Investors are fleeing Netflix's stock and many subscribers have turned their backs on the Web's No. 1 video-rental service.
A combination of skimpy selection in Netflix's Internet-streaming library, problems acquiring content, and an unpopular price increase have led the company's leadership to what appears to be a crucial moment. Observers are beginning to wonder if Netflix's stunning growth of the past two years is coming to an end.
Netflix said today that it expects to report 1 million fewer U.S. subscribers in the third quarter than previously anticipated, a 4 percent shortfall. That number includes almost 800,000 fewer DVD-only subscribers than expected.
If you're one of those who cancelled a subscription hoping it would send a message to company managers, well, they got it and so did Wall Street. Netflix's stock closed trading today at $169.25 a share, down $39.46 or 18.9 percent.
Today's revised expectations raise important questions about the company. Netflix is supposed to have near perfect customer data and is supposed to be better than competitors at gauging customer tastes and trends. So, how could it set up Wall Street for disappointment by being overly optimistic about reaction to the price increase?
And with fewer subscribers and less subscription revenue coming in, will that hurt Netflix's ability to acquire content, which already appears to be flagging?
Two weeks ago, negotiations between Netflix and Starz, the premium pay-TV provider, broke down. Starz owns the Internet rights to titles from Sony and Disney, so it is an important source of films and TV shows for Netflix. But Starz is reportedly asking for a $300 million deal, or 10 times the $30 million agreement it penned in 2008 and Netflix doesn't want to pay.
A deal could still come together, but this was only the latest content provider to dramatically jack up prices. Some of my sources at the Hollywood studios have said for a while that they don't want consumers buying their films and TV shows, which cost millions to make, in bulk and at a discount. They want them buying and renting on a per-title basis.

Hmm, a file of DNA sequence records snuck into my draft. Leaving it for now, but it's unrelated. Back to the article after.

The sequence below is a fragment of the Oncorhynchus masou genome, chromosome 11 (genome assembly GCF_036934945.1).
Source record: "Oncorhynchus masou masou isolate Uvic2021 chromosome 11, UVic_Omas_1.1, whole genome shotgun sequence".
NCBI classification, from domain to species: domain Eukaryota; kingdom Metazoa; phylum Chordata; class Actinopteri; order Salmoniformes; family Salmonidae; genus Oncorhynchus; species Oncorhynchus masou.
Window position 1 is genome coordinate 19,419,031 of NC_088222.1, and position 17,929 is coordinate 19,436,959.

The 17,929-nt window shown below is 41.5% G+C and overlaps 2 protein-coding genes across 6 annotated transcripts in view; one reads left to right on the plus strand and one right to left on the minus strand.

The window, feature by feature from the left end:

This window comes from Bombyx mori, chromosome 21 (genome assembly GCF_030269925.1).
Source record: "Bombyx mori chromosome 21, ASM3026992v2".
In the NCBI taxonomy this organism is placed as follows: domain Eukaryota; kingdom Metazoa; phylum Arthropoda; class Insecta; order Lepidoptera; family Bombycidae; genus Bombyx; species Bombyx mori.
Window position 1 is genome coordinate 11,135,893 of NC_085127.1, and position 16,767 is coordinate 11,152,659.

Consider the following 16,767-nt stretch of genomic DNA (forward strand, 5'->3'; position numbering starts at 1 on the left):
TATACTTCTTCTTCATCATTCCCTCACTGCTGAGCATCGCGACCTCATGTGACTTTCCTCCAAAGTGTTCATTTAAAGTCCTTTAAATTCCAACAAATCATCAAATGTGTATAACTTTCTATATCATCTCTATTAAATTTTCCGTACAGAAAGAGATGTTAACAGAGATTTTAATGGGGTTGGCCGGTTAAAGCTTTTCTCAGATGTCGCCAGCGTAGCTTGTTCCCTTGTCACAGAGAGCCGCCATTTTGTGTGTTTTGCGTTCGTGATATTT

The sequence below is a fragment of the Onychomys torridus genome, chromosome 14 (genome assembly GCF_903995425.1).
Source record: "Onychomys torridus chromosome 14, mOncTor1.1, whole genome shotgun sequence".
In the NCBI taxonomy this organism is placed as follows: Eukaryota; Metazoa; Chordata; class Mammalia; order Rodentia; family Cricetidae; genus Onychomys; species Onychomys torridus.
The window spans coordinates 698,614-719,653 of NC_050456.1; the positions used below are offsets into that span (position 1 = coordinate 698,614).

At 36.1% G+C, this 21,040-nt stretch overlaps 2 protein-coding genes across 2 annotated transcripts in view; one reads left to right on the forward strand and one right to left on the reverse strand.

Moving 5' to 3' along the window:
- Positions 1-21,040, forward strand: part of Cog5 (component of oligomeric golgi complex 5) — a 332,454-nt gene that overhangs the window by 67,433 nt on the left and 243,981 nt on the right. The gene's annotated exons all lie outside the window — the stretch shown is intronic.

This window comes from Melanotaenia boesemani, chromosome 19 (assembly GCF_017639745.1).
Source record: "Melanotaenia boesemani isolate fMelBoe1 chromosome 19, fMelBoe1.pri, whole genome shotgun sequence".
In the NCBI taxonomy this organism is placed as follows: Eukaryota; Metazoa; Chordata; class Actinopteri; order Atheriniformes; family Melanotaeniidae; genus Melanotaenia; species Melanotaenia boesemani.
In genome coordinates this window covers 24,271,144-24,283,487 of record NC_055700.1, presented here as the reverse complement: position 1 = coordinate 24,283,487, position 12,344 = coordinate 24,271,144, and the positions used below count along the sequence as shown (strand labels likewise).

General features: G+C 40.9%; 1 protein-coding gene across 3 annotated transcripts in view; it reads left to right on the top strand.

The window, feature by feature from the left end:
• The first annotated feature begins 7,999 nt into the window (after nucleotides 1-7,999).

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Netflix's model just isn't popular with many content creators.
Count Michael Pachter among those who saw trouble coming for Netflix. Pachter, a financial analyst with Wedbush Morgan Securities who has covered Netflix for six years, told me two weeks ago that he believed Netflix would miss its subscribers numbers. He argued, however, that Netflix would fall short by 2 million subscribers. Still, he says that Netflix is in a precarious position.
He says if Netflix fails to continue adding subscribers and if more subscribers choose to pay for just one of the two subscription plans, each of which costs $8, rather than paying for both at $16, it could hurt the company's revenue.
He said that this could further limit Netflix's ability to pay for content. Fewer sought-after titles in the streaming library will then lead to even fewer subscribers and less revenue and you have a self-perpetuating downward spiral.
Already, the gaps in Netflix's streaming library are hard to ignore. The service recently recommended that I watch the classic Western, "High Noon." It's a great film about honor and courage and measuring yourself against your own standards, but it is also nearly 60 years old and is regularly on cable and broadcast TV.
Heck, maybe Netflix CEO Reed Hastings feels an affinity for the film's protagonist, Sheriff Will Kane. All the townspeople are fleeing and want Kane to run too before gunslinger Frank Miller rides in and seeks revenge on them all. Despite serving them well, Kane is left to face Miller and his gang alone.
Hastings too has served consumers well, offering them the best rental prices and the most convenience for years. He did away with late fees and long lines which were common at traditional rental stores. When it comes to investors, he has kept his costs down and margins high and got the jump on everybody when it came to streaming movies over the Web, but he still can't silence the doubters.
However, Netflix can point to one important subscriber area that remains strong and unchanged from the company's predictions of July 25. The number of people who are willing to pay for access to both DVDs and streaming video is unchanged at 12 million.
Netflix can take that to the studios and note that more of the people who didn't want to pay $16 to acquire streaming as well as DVDs, still chose streaming over discs. Netflix managers can show the studios chiefs more proof that streaming is the future of home video and no other service is as equipped or as popular for streaming than Netflix.
For Netflix's sake, let's hope that will be a powerful bargaining chip. Remember, the last scene in "High Noon" (spoiler alert)--Kane defeats Miller, tosses his badge into the dirt, and leaves in disgust.
Update 1:03 p.m. PT: To include information on decline in Netflix's share price.